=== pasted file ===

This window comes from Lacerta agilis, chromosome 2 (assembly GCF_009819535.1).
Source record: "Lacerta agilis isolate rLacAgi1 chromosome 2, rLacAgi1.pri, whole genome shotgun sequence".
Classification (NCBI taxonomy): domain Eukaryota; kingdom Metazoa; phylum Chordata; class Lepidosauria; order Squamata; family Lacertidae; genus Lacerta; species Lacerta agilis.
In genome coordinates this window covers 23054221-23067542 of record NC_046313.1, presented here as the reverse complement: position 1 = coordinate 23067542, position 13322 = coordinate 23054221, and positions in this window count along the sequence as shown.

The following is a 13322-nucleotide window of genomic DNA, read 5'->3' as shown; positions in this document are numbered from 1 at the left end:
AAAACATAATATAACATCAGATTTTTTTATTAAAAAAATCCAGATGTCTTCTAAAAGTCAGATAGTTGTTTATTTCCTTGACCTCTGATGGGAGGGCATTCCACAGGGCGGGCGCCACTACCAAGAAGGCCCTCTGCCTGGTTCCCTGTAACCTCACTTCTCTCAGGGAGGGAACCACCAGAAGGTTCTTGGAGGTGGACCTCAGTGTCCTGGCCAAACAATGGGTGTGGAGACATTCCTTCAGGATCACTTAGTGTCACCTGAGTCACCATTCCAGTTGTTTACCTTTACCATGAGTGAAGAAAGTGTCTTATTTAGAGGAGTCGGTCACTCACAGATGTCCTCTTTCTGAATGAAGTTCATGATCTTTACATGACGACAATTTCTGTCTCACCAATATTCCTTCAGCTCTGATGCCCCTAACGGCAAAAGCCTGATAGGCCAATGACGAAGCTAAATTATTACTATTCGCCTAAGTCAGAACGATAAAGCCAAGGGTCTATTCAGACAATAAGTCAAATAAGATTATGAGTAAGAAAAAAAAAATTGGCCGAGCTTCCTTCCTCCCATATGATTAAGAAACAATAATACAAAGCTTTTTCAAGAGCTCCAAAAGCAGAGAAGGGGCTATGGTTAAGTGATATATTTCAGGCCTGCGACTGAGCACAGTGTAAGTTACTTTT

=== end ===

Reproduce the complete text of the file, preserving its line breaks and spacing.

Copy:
This window comes from Lacerta agilis, chromosome 2 (assembly GCF_009819535.1).
Source record: "Lacerta agilis isolate rLacAgi1 chromosome 2, rLacAgi1.pri, whole genome shotgun sequence".
Classification (NCBI taxonomy): domain Eukaryota; kingdom Metazoa; phylum Chordata; class Lepidosauria; order Squamata; family Lacertidae; genus Lacerta; species Lacerta agilis.
In genome coordinates this window covers 23054221-23067542 of record NC_046313.1, presented here as the reverse complement: position 1 = coordinate 23067542, position 13322 = coordinate 23054221, and positions in this window count along the sequence as shown.

The following is a 13322-nucleotide window of genomic DNA, read 5'->3' as shown; positions in this document are numbered from 1 at the left end:
AAAACATAATATAACATCAGATTTTTTTATTAAAAAAATCCAGATGTCTTCTAAAAGTCAGATAGTTGTTTATTTCCTTGACCTCTGATGGGAGGGCATTCCACAGGGCGGGCGCCACTACCAAGAAGGCCCTCTGCCTGGTTCCCTGTAACCTCACTTCTCTCAGGGAGGGAACCACCAGAAGGTTCTTGGAGGTGGACCTCAGTGTCCTGGCCAAACAATGGGTGTGGAGACATTCCTTCAGGATCACTTAGTGTCACCTGAGTCACCATTCCAGTTGTTTACCTTTACCATGAGTGAAGAAAGTGTCTTATTTAGAGGAGTCGGTCACTCACAGATGTCCTCTTTCTGAATGAAGTTCATGATCTTTACATGACGACAATTTCTGTCTCACCAATATTCCTTCAGCTCTGATGCCCCTAACGGCAAAAGCCTGATAGGCCAATGACGAAGCTAAATTATTACTATTCGCCTAAGTCAGAACGATAAAGCCAAGGGTCTATTCAGACAATAAGTCAAATAAGATTATGAGTAAGAAAAAAAAAATTGGCCGAGCTTCCTTCCTCCCATATGATTAAGAAACAATAATACAAAGCTTTTTCAAGAGCTCCAAAAGCAGAGAAGGGGCTATGGTTAAGTGATATATTTCAGGCCTGCGACTGAGCACAGTGTAAGTTACTTTT